SUSTAIN Trial: Crizanlizumab in Reducing Painful Crisis

FEBRUARY 10, 2020
HCPLive Network

Peter Salgo, MD: Let’s take a look now at various therapies we haven’t mentioned that are in the pipeline being evaluated. What’s out there?

Biree Andemariam, MD: There’s a lot out there.

Peter Salgo, MD: OK, help me.

Biree Andemariam, MD: I think we’re really excited.

Jane Hankins, MD, MS: Yes.

Biree Andemariam, MD: We mentioned so far, the first FDA-approved drug 21 years ago, hydroxyurea. In 2017, the second drug was approved by the FDA. It’s L-glutamine, also known as Endari. And then at the tail end of 2019, we got 2 new drugs approved within 10 days.

Peter Salgo, MD: Let’s go over both of them.

Biree Andemariam, MD: Crizanlizumab is a monoclonal antibody that binds to P-selectin, and newer data that have come out of some basic science and translational work over the last decade-and-a-half, maybe longer, have shown us the importance of P-selectin in mediating the vaso-occlusive process.

Peter Salgo, MD: What does it actually do? How effective is it? There’s a trial out there, the SUSTAIN trial. What’s that all about?

Biree Andemariam, MD: Well, that’s been completed. I don’t know if somebody else wants to….

Sophie Lanzkron, MD, MHS: Yes. The SUSTAIN trial was a phase 2 randomized controlled trial that broke up into 3 groups—high dose, middle dose, and a placebo. And this is an IV [intravenous] infusional drug, and it demonstrated that it decreased crisis frequency from about 3 to 1-1/2 times in a year, so almost a 50% reduction in crisis frequency.

Peter Salgo, MD: And crisis meaning pain.

Sophie Lanzkron, MD, MHS: Pain.

Peter Salgo, MD: What about, did it look at that other silo of progressive chronic end organ failure?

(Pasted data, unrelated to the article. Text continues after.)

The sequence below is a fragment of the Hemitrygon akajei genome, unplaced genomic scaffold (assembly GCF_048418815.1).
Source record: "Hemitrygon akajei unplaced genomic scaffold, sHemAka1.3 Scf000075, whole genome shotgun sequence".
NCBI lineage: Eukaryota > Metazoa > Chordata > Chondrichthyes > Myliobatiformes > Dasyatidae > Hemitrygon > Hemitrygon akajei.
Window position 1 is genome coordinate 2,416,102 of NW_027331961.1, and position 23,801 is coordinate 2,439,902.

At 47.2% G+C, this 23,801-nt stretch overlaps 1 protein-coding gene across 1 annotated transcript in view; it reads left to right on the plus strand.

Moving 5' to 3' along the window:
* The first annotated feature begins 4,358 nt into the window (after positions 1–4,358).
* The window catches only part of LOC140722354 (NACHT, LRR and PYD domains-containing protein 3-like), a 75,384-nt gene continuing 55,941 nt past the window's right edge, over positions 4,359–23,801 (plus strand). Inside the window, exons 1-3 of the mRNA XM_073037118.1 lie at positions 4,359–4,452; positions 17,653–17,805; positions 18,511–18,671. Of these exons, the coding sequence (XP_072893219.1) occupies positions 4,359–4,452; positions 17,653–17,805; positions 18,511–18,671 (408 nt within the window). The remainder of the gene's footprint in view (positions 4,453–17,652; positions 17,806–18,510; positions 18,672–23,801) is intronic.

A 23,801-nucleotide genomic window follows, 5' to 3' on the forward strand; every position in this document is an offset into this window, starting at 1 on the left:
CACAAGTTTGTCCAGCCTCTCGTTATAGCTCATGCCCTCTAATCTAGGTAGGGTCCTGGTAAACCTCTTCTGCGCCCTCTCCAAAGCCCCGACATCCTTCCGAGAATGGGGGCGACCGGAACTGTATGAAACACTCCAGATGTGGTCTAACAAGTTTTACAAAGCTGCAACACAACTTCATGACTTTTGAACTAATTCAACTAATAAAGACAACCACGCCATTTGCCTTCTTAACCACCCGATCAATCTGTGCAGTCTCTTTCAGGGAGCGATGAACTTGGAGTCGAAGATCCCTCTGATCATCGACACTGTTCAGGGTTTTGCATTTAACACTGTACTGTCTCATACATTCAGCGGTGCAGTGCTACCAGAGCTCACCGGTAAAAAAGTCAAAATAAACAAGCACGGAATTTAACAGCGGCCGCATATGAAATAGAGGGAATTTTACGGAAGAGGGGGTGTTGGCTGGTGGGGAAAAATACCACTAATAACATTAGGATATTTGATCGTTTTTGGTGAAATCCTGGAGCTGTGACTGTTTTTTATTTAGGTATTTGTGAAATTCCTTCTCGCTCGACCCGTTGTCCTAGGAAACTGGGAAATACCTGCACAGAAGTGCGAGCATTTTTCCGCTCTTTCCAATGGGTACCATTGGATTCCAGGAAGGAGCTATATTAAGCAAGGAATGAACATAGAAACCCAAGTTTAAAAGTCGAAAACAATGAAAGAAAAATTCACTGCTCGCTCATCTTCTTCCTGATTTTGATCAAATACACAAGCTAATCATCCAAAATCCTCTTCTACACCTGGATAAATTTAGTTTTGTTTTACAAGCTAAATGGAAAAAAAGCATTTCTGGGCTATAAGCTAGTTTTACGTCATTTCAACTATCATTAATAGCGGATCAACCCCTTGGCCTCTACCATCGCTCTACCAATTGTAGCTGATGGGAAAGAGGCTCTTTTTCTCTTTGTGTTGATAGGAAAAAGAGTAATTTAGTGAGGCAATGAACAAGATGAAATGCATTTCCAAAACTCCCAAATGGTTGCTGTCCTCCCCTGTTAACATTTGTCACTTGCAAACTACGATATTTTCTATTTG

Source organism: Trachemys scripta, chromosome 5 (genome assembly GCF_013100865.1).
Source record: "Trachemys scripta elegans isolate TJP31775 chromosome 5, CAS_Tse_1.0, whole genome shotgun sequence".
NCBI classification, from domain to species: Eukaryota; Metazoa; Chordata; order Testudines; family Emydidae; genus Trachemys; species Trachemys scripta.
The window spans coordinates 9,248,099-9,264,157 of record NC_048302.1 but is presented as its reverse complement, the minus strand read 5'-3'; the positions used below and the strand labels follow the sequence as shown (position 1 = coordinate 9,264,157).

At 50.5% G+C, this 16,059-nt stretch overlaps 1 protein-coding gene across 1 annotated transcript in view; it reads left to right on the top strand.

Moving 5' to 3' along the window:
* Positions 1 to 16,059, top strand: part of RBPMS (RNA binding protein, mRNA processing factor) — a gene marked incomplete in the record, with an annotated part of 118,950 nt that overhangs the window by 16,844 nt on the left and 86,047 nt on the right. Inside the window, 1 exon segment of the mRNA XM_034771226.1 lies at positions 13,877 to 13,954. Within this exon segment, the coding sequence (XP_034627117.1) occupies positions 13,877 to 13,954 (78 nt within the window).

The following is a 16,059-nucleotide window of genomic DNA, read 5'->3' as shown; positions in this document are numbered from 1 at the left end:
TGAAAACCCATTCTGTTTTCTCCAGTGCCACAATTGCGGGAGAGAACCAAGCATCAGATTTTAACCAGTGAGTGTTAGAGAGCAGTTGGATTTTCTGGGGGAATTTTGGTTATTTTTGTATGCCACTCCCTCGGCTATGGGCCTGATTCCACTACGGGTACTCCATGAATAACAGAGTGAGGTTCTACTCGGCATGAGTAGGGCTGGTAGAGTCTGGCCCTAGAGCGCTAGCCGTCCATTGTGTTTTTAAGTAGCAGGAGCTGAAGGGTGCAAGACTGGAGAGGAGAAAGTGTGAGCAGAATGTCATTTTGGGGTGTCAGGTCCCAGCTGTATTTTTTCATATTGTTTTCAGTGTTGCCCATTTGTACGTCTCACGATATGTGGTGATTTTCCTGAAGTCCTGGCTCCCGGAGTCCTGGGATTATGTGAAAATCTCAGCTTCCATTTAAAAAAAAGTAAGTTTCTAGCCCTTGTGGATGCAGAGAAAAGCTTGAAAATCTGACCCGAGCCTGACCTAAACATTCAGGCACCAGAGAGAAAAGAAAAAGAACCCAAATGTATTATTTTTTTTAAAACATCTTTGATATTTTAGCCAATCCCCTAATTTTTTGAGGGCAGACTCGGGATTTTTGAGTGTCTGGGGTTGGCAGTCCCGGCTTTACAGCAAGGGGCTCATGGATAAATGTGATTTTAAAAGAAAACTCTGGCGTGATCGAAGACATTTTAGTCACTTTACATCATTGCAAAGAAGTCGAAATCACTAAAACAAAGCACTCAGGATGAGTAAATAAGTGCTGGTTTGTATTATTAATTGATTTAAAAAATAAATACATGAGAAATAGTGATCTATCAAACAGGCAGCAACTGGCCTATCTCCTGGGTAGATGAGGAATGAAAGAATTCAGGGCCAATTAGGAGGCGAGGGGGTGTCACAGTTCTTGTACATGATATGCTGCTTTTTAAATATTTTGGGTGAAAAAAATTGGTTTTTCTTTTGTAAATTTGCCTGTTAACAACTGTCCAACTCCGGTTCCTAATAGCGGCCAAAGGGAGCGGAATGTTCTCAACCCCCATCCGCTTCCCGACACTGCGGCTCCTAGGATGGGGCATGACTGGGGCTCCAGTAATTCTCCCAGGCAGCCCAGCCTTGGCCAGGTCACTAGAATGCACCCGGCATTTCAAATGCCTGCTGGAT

Sophie Lanzkron, MD, MHS: No, we don’t have any data yet as to whether it has an impact on progressive disease.

Biree Andemariam, MD: There are trials designed to look at that question, including in kidney disease.

Sophie Lanzkron, MD, MHS: Correct.

Peter Salgo, MD: So that’s ongoing.

Jane Hankins, MD, MS: It’s ongoing, yes.

Elliot Vichinsky, MD: It’s exciting in that like hydroxyurea, similarly in terms of pain events, it lowered pain events, and having them on hydroxyurea added to the decrease. So, if you already were on hydroxyurea and you gave them this drug, they had a further decrease in events. And so that’s exciting. The issues with this drug are so far, the data show no effects on hemoglobin or laboratory findings with it. It did have a clinical response in pain events, but the biologic markers that you follow like CBCs [complete blood counts] and reticulocyte counts were not changed.

Jane Hankins, MD, MS: It’s hard to monitor.

Sophie Lanzkron, MD, MHS: Which suggests that the fact that the combination therapy works suggests that the first-line therapy for people with SS disease should remain hydroxyurea. Although in the study with crizanlizumab they did, it’s the only one where they’ve enrolled patients who had variant disease like SC disease. And it appeared to have an effect even in those individuals as well.

Peter Salgo, MD: And my own personal bias, based on what I’ve just heard, going back to what we discussed in the beginning since it has no effect on CBC, there’s a lot else going on in this disease.

Jane Hankins, MD, MS: That’s right.

Peter Salgo, MD: It’s just not CBC measurable.

Elliot Vichinsky, MD: I think we all would agree though that we should maximize our physicians’ recommendations first, maximize appropriate use of hydroxyurea.

Jane Hankins, MD, MS: Yes, absolutely.

Elliot Vichinsky, MD: And that would be our first-line choice before. Now there are obviously reasons to not use that, but it should not be ignored.

Transcript edited for clarity.

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